It’s no secret that Americans are paying record prices at the gas pumps. Rapidly ascending prices also affect the cost of all the goods and services that are an integral part of the American economy. Farmers, manufacturers, delivery companies, repair people…you name it: they’re paying more to do their jobs, and they’re passing those costs to consumers. So why now, of all times, is the Biden administration selling off America’s Strategic Petroleum Reserve (SPR) to Asia?
As the name suggests, the SPR is America’s emergency backup supply of oil. The reason we have it is because of the energy crisis in the early 1970s. According to Wikipedia, which is probably accurate about this, “[t]he United States started the petroleum reserve in 1975 after oil supplies were interrupted during the 1973–1974 oil embargo, to mitigate future supply disruptions.”
Fast-forward to 2021. Upon entering the Oval Office, one of the first things Biden did was to shut down the Keystone XL pipeline. Henceforth, rather than flowing safely through a pipeline, Canadian oil will come the expensive way, over land, whether in trucks (which are in short supply) or on trains.
Biden’s also on the verge of ending all new oil and gas leases around major Native American cultural sites, which will shut down massive amounts of exploration and drilling in New Mexico. And following initial denials, the administration admitted that it plans to close a major Michigan pipeline.
We have to face the fact Joe Biden is hopelessly in debt to one of our enemies.
Hat Tip: C.W.
Dan Markind nails it again:
Lost in the publicity and partisan debate surrounding the widely-covered New Jersey and Virginia Gubernatorial races, the citizens of Maine have driven a deep dagger into the future of renewable energy— at least in their sister State, Massachusetts. They did this by voting affirmatively on Maine Question 1 during Tuesday’s election, which called for the revocation of approvals previously issued by Maine regulators for a proposed $1 billion power line called the New England Clean Air Connect (NECAC).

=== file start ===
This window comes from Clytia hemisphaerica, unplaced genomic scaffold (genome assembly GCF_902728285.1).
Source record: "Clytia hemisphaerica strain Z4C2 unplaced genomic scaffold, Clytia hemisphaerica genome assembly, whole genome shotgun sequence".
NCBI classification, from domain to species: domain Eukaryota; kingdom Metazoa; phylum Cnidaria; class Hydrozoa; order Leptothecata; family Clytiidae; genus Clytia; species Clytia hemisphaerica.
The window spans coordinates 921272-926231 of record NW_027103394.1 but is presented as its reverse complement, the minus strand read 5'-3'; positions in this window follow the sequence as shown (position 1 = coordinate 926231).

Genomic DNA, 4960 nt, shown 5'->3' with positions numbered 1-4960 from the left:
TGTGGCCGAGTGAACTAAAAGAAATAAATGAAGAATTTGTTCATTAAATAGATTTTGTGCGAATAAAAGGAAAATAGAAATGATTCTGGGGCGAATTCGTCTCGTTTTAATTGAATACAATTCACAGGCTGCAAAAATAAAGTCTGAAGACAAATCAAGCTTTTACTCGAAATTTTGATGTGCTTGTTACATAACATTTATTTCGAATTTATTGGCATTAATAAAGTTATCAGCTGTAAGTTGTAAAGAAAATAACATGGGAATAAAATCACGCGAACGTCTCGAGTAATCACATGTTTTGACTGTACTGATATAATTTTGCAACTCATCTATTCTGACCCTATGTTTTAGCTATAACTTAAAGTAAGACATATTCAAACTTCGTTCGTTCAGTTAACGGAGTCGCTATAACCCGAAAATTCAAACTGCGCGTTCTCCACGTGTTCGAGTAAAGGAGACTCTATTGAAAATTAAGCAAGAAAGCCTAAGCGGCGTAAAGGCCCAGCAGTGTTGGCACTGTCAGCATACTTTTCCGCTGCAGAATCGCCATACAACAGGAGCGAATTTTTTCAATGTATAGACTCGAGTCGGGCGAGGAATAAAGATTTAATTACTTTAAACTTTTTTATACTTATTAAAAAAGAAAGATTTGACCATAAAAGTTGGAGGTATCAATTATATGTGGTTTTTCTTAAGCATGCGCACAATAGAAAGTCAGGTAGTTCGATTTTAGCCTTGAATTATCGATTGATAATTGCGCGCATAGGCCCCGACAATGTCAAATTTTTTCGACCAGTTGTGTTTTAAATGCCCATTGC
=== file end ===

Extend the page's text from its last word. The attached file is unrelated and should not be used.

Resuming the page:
Remarkably, NECAC had nothing to do with the importing of oil or natural gas from the Canadian Province of Quebec to Massachusetts through Maine. Instead, it would have carried over 1,000 megawatts of relatively “clean” hydropower produced in Quebec by Hydro-Quebec to the Bay State as part of the New England electrical grid, passing through Maine. Along with other decarbonization projects – such as offshore wind energy – this power is critical for Massachusetts’ plan to meet its renewable energy commitments…
On the bigger picture front, we have now come full circle in the pipeline battle – or, more accurately, the battle to recognize that the production and transference of energy in any form or medium (e.g., pipelines, electrical grids, etc.) is inherently an interstate issue that should be managed for the greater good of the country as a whole, and should not be subject to veto or delay by nearsighted and overly-zealous localism. What started out as a power grab by then New York Governor Andrew Cuomo using the Federal Clean Water Act to block fossil fuel pipelines has now morphed into states and municipalities blocking, or in Maine’s case allowing voters directly to block, any form of energy transmission however benign and “environmentally friendly” or “Green” that energy may be. This includes – even transporting the kind of energy (e.g., hydropower) that many of the champions of aggressive action to combat climate change would themselves concede is of the very type that we need more of to transition our entire economy and continue our first world lifestyle into the future.
Climate change and environmental activism knows no bounds and now it is boomeranging on those who practice it. Such is the real world and activists are learning they were used as shills by those seeking money and power.
Hat Tip: D.M.
From a reader:
Michigan Attorney General Dana Nessel issued a playful apology after she was so drunk at the Michigan-Michigan State football game on October 30 that she left the game “so as to prevent me from vomiting on any of my constituents.” She later confessed: “I had a few folks help me up the stairs and someone grabbed a wheelchair so as to prevent me from stumbling in the parking lot.”
She previously had filed a lawsuit in an attempt to shut down the Line 5 oil and gas pipeline. There is no record if she was drunk or sober at the time.
Can’t improve on that!
Hat Tip: T.R.